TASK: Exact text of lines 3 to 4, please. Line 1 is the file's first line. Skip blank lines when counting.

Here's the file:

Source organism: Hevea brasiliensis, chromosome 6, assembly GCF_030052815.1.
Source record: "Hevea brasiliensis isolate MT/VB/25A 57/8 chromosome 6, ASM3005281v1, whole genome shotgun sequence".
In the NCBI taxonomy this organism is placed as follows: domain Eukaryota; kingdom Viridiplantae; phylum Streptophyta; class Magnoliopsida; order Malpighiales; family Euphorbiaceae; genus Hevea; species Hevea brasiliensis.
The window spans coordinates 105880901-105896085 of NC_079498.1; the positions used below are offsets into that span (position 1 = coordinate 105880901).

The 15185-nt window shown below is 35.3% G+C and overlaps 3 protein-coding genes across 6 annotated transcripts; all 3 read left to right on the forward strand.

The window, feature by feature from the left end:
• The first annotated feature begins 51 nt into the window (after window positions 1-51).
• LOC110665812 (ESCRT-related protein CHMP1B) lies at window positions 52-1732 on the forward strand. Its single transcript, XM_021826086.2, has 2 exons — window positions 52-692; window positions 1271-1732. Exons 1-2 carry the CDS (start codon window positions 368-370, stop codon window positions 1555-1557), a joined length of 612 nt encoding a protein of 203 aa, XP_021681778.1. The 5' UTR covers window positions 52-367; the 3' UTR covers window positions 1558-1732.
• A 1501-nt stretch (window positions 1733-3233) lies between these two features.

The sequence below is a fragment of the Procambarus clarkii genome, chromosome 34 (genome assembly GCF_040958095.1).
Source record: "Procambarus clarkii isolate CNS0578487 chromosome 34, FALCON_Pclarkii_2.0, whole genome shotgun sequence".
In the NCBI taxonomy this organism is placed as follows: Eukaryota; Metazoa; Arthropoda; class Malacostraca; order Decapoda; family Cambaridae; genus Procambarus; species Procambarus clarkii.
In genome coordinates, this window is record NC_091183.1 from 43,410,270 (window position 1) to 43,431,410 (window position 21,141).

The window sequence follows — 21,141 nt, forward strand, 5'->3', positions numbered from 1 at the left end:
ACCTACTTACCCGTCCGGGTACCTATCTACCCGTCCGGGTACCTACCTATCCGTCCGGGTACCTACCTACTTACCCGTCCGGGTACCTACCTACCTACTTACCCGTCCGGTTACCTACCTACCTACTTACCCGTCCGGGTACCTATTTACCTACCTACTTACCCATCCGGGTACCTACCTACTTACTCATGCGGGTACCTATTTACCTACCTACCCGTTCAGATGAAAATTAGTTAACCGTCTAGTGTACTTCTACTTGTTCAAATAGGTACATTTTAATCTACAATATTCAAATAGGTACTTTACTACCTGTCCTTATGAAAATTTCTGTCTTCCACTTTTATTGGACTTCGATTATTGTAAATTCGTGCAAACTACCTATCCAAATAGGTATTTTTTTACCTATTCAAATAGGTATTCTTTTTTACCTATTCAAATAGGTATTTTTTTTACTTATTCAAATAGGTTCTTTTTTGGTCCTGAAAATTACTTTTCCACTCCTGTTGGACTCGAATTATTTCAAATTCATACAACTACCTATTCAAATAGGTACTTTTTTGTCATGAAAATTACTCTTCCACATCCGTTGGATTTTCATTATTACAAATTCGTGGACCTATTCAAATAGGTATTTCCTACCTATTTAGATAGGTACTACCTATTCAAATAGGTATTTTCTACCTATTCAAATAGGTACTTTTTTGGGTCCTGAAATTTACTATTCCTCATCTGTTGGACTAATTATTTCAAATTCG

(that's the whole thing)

In the NCBI taxonomy this organism is placed as follows: domain Eukaryota; kingdom Viridiplantae; phylum Streptophyta; class Magnoliopsida; order Malpighiales; family Euphorbiaceae; genus Hevea; species Hevea brasiliensis.
The window spans coordinates 105880901-105896085 of NC_079498.1; the positions used below are offsets into that span (position 1 = coordinate 105880901).